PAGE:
Diversification helps reduce risk and volatility of a portfolio. Some investors falsely assume that diversification eliminates risks altogether. This is not true. Diversification only helps to reduces risk but not eliminate it. For example, a well-diversified portfolio of stocks may fall 15% when the market falls 20% or 25%. In a major market crash such as the one we saw in 2008-09, diversification would have helped a portfolio from a complete wipe-out.
While one type of diversification can be achieved by building a portfolio of various asset classes, further diversification is important and necessary for the equity of the portfolio. Simply putting all the money in one or two stocks-- or even five-- is a recipe for disaster. Depending on the size of a portfolio, one can diversify with 25-50 stocks. Since each stock behaves differently based on sector, earnings and so many other factors, it is a wise idea to hold many stocks from a variety of sectors in order to reduce the risk of loss.
The following table shows how not all stocks follow the market:
Click to enlarge
Note: 6. Source: Schwab Center for Financial Research with data from Standard and Poor's. Total return includes reinvestment of dividends.
Source: The Portfolio Pyramid: How to Diversify Your Stock Investments, Charles Schwab
In 2002, the S&P 500 index fell about 22.0% but 131 of the index components were up that year. Similarly in 2012, the S&P 500 had a total return of 16.0%. However not all the companies in the index were in positive territory for the year. In fact, 107 of the index components had negative performance. Even during the major market meltdown in 2008 when the S&P 500 fell 37.0%, there were 25 stocks that went up. Since it is impossible to predict the future performance of stocks precisely, diversification is one way to play it safe.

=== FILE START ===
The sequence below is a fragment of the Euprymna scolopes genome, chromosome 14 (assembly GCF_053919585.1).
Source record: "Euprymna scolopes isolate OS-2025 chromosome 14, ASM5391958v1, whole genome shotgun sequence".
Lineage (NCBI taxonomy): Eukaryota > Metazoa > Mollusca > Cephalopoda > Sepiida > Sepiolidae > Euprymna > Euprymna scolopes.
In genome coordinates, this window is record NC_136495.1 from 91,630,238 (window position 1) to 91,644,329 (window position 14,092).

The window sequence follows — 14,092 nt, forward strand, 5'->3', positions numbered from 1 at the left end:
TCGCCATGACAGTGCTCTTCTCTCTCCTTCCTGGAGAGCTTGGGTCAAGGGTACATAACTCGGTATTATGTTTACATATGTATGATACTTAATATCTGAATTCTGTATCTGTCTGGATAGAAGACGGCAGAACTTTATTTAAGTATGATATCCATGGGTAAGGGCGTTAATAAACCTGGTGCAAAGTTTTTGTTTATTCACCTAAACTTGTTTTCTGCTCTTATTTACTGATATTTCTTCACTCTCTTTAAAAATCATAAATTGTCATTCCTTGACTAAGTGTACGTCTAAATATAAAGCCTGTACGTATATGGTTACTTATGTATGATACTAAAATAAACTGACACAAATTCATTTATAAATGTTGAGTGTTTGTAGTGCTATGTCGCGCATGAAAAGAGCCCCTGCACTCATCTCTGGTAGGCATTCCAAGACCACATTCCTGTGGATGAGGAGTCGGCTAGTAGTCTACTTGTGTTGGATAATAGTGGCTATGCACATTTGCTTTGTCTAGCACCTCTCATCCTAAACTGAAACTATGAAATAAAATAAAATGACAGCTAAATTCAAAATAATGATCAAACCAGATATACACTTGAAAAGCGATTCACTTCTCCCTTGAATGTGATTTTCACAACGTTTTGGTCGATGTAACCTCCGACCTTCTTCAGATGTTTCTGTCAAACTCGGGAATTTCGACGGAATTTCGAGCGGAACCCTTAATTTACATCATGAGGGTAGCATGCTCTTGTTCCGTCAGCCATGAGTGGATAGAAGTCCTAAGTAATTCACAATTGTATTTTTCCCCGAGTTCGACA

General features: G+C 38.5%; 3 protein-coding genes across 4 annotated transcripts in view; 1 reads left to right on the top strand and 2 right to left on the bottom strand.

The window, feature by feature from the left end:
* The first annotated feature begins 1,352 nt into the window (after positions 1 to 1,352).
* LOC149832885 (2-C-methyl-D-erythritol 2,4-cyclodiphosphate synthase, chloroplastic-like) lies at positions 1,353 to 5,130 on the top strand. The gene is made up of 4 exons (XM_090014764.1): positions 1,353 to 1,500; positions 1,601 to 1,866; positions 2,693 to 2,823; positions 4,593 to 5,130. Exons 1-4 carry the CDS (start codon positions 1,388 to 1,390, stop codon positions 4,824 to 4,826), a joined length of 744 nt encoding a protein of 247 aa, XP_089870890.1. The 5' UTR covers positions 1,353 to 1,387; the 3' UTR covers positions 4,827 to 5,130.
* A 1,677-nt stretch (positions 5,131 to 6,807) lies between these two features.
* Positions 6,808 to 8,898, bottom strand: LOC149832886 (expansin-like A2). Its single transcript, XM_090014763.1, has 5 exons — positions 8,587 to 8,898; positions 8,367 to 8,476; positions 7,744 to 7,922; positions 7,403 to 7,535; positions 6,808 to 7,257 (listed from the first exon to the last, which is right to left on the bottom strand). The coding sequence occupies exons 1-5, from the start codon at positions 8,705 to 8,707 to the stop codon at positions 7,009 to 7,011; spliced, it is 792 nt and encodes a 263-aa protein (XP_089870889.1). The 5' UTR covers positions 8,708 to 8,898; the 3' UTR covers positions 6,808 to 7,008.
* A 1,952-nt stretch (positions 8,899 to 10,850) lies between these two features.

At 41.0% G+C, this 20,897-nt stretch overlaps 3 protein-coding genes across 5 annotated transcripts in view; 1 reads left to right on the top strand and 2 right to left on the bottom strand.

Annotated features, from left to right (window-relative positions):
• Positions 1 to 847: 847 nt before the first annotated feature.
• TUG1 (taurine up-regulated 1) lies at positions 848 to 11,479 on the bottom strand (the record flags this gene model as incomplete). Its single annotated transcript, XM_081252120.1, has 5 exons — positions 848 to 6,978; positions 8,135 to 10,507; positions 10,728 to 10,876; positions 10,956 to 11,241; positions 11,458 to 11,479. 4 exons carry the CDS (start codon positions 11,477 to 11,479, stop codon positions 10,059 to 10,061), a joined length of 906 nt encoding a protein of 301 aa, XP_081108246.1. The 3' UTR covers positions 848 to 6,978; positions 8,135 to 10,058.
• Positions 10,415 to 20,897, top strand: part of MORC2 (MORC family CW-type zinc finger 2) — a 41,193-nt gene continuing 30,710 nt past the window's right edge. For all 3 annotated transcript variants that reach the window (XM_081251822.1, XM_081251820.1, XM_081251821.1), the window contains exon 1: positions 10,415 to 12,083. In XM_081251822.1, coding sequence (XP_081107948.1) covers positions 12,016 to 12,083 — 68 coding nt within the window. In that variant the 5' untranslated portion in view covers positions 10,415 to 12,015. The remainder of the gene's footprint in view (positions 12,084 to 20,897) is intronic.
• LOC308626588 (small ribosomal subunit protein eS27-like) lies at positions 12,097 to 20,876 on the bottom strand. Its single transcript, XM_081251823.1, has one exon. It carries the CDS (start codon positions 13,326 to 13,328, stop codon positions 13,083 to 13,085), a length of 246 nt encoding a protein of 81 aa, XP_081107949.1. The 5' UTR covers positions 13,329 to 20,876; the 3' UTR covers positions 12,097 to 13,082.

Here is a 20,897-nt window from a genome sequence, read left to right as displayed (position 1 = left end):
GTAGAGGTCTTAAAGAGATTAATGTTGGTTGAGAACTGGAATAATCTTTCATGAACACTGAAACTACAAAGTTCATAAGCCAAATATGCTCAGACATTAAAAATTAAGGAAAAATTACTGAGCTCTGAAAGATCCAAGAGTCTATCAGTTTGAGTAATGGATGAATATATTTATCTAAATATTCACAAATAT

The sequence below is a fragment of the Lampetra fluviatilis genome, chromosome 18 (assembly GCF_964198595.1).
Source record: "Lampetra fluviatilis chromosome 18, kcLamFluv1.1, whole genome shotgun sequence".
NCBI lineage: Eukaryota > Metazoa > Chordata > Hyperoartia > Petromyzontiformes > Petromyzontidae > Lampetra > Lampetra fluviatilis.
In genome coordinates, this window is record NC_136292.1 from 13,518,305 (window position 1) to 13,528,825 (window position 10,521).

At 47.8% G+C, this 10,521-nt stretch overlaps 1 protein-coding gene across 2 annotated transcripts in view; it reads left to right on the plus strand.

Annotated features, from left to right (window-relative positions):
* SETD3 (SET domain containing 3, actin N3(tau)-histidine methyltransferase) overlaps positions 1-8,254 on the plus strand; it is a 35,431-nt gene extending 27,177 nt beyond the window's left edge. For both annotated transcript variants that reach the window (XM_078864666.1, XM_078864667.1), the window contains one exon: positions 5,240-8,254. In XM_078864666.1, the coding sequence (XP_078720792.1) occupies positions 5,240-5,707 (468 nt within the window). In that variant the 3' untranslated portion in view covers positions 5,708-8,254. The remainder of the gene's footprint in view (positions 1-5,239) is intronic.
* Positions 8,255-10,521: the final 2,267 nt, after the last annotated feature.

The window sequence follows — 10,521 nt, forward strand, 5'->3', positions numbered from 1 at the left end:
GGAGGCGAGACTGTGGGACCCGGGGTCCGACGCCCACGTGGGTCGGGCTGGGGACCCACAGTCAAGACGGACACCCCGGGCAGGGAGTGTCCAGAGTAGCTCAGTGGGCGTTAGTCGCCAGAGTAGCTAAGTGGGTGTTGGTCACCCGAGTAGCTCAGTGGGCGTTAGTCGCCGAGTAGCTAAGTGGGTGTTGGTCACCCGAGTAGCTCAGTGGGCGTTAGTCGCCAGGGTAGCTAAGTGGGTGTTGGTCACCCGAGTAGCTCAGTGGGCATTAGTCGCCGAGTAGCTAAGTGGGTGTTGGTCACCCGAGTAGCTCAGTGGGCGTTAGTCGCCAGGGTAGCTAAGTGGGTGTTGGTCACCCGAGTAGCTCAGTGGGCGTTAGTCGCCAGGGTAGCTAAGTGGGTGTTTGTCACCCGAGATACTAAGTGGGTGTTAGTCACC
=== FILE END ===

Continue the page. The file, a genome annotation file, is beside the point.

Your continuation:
The Journal had an interesting story about a barber and former investor Mr.William Flynn. Mr.Flynn lost most of his fortune during the bubble days of dot-com mania by putting his money in just one company – EMC Corp. (EMC). Later in 2007, he got wiped out again when he invested all his money in only one company for the second time. This time it was Eastman Kodak Co. that later filed for bankruptcy. This unique case is a reminder of how investors can easily lose their hard-earned money if they fail to diversify. The benefits of diversification cannot be underestimated. Diversification matters whether an investor has only $28.0K to invest or has $2.80 million to invest.
From the article:
Mr. Flynn claimed to have put 100 friends into EMC stock in 2000, including Mr. Capobianco. After Mr. Flynn's appearance in the Journal in March 2000, EMC invited the barber to a shareholder's meeting to meet company executives. Mr. Flynn later wore a jacket emblazoned with the EMC logo around town.
The barber held EMC stock to a peak of about $130 a share, only to ride it back down to less than $4. His fortune began with $150,000, swelled to $834,000 in September 2000, and then shrank back to about where it started.
Mr. Flynn said his wife, Jean, panicked. She had always worried about her husband's big stock market bets. Mr. Flynn, meantime, said he grew forlorn.
"My wife and I were really shook up by it," he said. "I was so despondent over it, I just let it go. I thought to myself, 'If it comes back, it does. If it doesn't, then, well….'"
EMC closed Friday at $24.30.
Mr. Flynn took a breather from trading before getting back into the market in 2007. He put some money in Eastman Kodak Co., EKDKQ +3.47% at the urging of a stock broker. The camera-maker filed for bankruptcy last year, wiping out the barber's $28,000 investment.
A few weeks ago, Mr. Flynn made a decision to sell what was left in his portfolio. "I've been thinking about it a long time, and my wife and I talked about it," Mr. Flynn said. "We came to the conclusion that the stock market is just not for us."
Disclosure: No Positions